• Decrease font size
  • Increase font size
  • innerUtilityPrint

Reconsidering Self-deprecation

Every week in Assembly, members of Wenona’s Student Leadership Team share youthful insights and advice with their younger peers. This week’s message comes from Deputy Head Prefect Kalara.

We have bought into a culture where self-depreciation is somewhat normalised; where self-directed degrading words can be thrown around casually and lose their gravity.

Sure, some may argue that they are just jokes and that being self-aware and capable of poking fun at yourself is a good thing. To some extent, I agree. But when is too much?

I admit that I too am frequently guilty of comments such as “that was stupid of me” and “no, I just got lucky”, whether in humour, frustration or as an uncomfortable response to a compliment. Though they may seem to have lost their meaning, phrases like “I’m definitely going to fail”, don’t get said without consequence. We all know too well that personal punchlines are pure self-depreciation.

When we say negative things about ourselves, even in so-called humour, they get internalised. We conform and confine ourselves to this fabricated perception of what we are capable of. It is a constant cycle of self-doubt that can manifest itself as a barrier, inhibiting growth and leaving us stuck in the very habits that we criticise ourselves for succumbing to.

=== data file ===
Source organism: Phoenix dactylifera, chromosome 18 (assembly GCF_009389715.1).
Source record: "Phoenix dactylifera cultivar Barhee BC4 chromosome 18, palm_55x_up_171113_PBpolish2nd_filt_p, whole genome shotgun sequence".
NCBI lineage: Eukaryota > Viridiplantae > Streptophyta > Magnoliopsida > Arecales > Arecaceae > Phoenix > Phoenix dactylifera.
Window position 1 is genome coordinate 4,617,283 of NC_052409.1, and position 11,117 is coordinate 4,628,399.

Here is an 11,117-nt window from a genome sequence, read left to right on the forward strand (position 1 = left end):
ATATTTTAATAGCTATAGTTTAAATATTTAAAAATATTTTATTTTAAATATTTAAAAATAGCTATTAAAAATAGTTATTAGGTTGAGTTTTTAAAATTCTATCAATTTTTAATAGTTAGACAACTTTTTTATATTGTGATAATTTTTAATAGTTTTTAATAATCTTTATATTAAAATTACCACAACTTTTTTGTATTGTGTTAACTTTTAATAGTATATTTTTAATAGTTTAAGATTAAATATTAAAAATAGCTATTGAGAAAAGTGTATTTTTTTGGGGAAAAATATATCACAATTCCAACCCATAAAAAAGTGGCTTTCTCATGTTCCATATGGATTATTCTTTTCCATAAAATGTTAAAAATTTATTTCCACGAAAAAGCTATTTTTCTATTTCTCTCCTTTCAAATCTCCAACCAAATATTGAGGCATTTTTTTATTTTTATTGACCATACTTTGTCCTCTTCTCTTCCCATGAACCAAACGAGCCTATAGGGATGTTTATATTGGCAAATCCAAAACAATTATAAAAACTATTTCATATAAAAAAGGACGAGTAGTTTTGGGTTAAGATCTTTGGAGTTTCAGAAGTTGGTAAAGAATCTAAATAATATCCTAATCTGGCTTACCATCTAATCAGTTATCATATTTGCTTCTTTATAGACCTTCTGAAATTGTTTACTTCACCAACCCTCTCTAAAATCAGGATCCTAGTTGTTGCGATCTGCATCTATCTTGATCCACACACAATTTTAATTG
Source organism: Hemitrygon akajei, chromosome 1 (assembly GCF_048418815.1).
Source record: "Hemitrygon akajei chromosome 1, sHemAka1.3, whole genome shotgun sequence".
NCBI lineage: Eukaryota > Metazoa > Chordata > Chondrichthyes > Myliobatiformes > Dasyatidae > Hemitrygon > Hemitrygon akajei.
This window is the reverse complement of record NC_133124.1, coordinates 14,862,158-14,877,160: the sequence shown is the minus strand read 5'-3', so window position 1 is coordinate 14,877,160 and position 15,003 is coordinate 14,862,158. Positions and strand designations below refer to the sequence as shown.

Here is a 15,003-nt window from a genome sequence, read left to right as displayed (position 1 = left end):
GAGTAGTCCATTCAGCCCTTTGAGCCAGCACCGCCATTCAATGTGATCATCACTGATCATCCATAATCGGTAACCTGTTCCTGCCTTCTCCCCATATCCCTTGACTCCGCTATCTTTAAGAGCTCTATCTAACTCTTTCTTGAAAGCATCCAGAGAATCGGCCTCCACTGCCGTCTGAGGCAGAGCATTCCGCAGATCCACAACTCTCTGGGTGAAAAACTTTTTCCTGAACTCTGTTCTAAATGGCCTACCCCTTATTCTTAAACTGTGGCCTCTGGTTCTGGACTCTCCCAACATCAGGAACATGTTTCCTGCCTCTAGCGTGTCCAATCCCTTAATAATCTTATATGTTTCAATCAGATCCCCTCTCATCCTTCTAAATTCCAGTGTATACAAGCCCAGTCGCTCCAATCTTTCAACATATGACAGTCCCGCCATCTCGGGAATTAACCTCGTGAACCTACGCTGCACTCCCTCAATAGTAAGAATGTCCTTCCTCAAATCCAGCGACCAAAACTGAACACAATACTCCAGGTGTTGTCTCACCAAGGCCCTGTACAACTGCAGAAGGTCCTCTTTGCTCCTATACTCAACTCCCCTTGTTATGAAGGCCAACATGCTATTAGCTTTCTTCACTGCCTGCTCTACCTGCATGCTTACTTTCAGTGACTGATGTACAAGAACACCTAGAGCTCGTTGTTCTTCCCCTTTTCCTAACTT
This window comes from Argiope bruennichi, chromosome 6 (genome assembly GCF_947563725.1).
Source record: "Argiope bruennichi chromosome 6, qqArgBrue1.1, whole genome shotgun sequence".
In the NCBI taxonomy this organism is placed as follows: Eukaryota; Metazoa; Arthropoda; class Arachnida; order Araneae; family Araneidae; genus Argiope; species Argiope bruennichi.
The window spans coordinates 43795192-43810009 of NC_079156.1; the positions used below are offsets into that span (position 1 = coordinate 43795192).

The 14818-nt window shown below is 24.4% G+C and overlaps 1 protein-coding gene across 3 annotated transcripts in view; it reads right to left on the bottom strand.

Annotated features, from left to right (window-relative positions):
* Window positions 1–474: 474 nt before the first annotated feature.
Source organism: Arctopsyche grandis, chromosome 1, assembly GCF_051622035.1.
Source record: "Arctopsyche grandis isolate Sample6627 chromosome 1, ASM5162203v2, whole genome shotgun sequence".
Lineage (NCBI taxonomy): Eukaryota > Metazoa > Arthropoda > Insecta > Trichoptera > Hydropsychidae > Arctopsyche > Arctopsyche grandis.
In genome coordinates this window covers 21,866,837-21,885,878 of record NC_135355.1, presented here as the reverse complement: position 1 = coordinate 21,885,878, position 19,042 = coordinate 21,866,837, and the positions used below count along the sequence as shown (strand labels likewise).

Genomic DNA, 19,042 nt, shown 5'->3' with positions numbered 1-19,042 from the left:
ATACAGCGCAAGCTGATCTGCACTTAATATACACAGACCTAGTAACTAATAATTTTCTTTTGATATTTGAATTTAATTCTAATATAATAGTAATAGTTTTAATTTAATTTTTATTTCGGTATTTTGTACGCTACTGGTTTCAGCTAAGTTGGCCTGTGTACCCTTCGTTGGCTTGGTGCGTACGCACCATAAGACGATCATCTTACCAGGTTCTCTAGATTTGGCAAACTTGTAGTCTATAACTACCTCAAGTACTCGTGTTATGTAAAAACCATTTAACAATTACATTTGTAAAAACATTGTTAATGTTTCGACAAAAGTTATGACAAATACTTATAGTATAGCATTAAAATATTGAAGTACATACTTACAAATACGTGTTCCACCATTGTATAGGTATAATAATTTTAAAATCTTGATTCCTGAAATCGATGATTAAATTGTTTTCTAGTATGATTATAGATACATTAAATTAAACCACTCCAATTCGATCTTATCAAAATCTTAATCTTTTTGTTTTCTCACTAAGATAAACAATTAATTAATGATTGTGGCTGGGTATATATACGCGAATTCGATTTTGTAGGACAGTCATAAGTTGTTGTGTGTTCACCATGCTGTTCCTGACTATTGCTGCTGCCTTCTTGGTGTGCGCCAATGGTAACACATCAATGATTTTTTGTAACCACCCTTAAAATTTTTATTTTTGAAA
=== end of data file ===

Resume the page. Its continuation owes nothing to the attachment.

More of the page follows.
You know how they say words of wisdom hit you at the most unexpected times? That was definitely the case for me recently. I was at a friend's birthday party, having a rant about myself, when unbeknownst to me, I was about to receive a reality check. My friend interrupted me and said, “Stop! Kalara, you just need to start loving yourself”. To be completely honest, I was taken aback. But he was right.

I know this is something we hear often, from teachers, family, and friends, but we do need to stop being so harsh and give ourselves a break. Coming to terms with our insecurities isn’t easy but letting them define us is just another way to make excuses.

So, give credit where credit is due. Be kinder to the most important person in your life - yourself.


Deputy Head Prefect